Bari, Italy – We can still remember a time when Porsches were bought by purists and hardcore enthusiasts, while the average moneyed layperson was of the opinion the brand’s cars were too uncompromising for daily use.
Of course, back then, models like the Cayenne, Panamera and Macan never existed, and the Boxster was barely in its infancy, so the small band of owners was better accustomed to a certain of performance and discomfort; after all, these elements came with the privilege of owning a thoroughbred sportscar.
Without going into a whole lot of detail regarding how Porsche’s changing fortunes for the better came from the Cayenne and Panamera (and likely the Macan, if local pre-bookings are anything to go by!), today’s landscape of Porsche owners are far more varied.
The brand's 911 derivatives and Boxster/Cayman models see all sorts of buyers, ranging from the hardcore in the GT and RS models, to the trendy ‘lifestyle’ types, such as with this seventh generation 911 Targa for instance.
(With the 991.2 Targa came a punchy Targa 4 GTS model... click HERE to read about it)
(Ruf even made a mad Turbo Florio... click HERE to read our review)
However, one thing’s for sure, the Porsche DNA prevails regardless of variant, since the brand’s performance pedigree is not something that is easily eradicated from any of its cars... nor should it.
The Targa concept came about originally to allay the fears of soft-top buyers in the USA, a big market for Porsche, who felt that the T-bar could offer better roll-over protection than the Cabriolet’s apparent lack-of.
We’re told the Targa was eventually signed-off because the T-bar had become a styling element, ably reinforcing the importance of form following function – the Targa certainly cut a distinctive shape, especially with its rear wraparound windscreen.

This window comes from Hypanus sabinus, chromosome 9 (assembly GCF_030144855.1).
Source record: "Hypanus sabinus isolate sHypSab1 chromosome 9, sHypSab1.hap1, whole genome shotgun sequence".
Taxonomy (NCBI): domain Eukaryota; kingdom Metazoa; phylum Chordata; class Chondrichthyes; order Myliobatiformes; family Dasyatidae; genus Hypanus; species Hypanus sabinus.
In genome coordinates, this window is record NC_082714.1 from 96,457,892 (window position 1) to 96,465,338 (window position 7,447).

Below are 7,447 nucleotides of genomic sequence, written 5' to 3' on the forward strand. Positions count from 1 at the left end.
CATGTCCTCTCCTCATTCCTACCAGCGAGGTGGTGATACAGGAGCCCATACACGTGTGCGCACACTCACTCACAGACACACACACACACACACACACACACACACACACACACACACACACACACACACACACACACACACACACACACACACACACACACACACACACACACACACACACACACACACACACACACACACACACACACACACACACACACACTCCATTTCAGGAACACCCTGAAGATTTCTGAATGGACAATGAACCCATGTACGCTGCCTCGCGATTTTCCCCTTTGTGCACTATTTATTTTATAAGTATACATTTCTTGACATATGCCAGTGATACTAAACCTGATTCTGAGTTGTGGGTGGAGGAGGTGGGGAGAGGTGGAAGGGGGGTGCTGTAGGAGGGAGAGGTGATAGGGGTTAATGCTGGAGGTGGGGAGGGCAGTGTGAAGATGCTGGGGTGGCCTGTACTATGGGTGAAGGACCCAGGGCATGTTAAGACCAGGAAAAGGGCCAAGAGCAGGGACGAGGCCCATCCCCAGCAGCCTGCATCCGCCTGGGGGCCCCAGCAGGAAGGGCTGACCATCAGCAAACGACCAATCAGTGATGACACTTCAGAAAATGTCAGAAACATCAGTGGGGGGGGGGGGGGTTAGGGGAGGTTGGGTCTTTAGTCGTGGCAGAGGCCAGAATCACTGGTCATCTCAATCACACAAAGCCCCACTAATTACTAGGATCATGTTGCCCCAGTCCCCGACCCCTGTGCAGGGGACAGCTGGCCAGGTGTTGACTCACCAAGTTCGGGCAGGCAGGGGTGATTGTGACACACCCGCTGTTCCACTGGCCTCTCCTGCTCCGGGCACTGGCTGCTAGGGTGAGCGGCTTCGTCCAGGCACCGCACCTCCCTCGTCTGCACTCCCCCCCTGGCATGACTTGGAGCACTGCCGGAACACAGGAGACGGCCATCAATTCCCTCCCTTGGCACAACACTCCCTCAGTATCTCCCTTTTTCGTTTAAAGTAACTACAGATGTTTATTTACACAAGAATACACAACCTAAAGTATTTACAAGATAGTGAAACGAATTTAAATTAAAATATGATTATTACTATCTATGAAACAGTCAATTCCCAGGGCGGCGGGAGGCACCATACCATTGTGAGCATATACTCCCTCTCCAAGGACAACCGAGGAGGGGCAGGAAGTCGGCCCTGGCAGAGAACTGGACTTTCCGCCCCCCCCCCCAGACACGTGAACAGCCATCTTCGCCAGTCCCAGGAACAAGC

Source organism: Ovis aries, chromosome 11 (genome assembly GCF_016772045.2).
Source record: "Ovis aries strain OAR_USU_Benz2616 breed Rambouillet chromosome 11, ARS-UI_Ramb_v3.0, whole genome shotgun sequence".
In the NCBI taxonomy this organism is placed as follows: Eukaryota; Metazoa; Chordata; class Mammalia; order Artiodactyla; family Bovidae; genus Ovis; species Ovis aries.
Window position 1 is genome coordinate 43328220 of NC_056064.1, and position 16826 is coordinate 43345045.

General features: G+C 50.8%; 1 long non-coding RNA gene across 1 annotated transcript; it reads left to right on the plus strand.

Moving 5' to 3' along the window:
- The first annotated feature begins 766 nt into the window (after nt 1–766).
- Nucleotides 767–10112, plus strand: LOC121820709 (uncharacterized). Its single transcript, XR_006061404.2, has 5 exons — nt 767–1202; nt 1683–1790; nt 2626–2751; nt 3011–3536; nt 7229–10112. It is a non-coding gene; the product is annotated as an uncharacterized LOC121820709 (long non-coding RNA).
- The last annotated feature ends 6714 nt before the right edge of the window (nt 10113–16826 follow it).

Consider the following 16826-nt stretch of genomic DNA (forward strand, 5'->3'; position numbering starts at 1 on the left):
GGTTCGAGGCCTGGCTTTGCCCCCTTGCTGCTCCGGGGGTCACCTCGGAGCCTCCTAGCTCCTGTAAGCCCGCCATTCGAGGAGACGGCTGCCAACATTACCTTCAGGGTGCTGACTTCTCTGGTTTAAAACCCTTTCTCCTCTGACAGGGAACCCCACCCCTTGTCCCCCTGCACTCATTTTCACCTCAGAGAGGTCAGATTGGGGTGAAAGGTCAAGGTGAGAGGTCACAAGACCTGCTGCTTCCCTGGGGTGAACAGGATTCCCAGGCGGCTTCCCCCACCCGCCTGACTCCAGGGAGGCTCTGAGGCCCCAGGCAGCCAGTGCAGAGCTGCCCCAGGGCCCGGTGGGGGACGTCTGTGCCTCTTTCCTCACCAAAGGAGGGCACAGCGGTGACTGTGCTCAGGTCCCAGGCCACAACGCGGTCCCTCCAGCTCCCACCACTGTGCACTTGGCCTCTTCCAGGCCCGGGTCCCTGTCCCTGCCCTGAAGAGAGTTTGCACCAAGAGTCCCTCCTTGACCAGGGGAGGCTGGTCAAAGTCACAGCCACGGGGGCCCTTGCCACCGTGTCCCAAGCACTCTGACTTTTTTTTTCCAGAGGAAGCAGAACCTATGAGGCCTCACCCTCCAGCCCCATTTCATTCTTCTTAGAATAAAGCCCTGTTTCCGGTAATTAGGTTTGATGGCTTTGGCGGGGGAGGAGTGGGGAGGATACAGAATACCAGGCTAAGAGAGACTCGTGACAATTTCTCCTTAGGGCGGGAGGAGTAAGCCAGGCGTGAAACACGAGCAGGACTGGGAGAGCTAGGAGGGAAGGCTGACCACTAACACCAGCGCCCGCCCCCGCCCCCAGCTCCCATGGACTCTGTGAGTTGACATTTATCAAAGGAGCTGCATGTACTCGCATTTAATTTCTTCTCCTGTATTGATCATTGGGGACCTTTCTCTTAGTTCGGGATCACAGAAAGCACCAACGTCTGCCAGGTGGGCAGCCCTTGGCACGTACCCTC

Sadly, the brushed aluminium finish and ‘gills’ of the T-bar saw only a brief service across the original from 1967 and the G-model; by the time of the type 964, it was painted black. Sadly enough, from the type 993 to the 997 (including the various facelifts in-between), the soft-top was replaced by a retractable three-piece continuous glass panel roof.
Unfortunately, by the time of the 997, an oversized panoramic glass-roof could be specified, which pretty much resulted in the same visual effect, notwithstanding the Targa’s little chrome accents and slightly different C-pillar styling...
Despite Porsche’s attempts at retaining the essence of Targa motoring from the type 993 onwards, many purists lamented the brand’s interference with the classic styling elements that practically defined a Targa in the first place.
Happily enough, the brushed aluminium T-bar has been resurrected with the type 991, together with the soft-top that made the earlier models such quirky characters.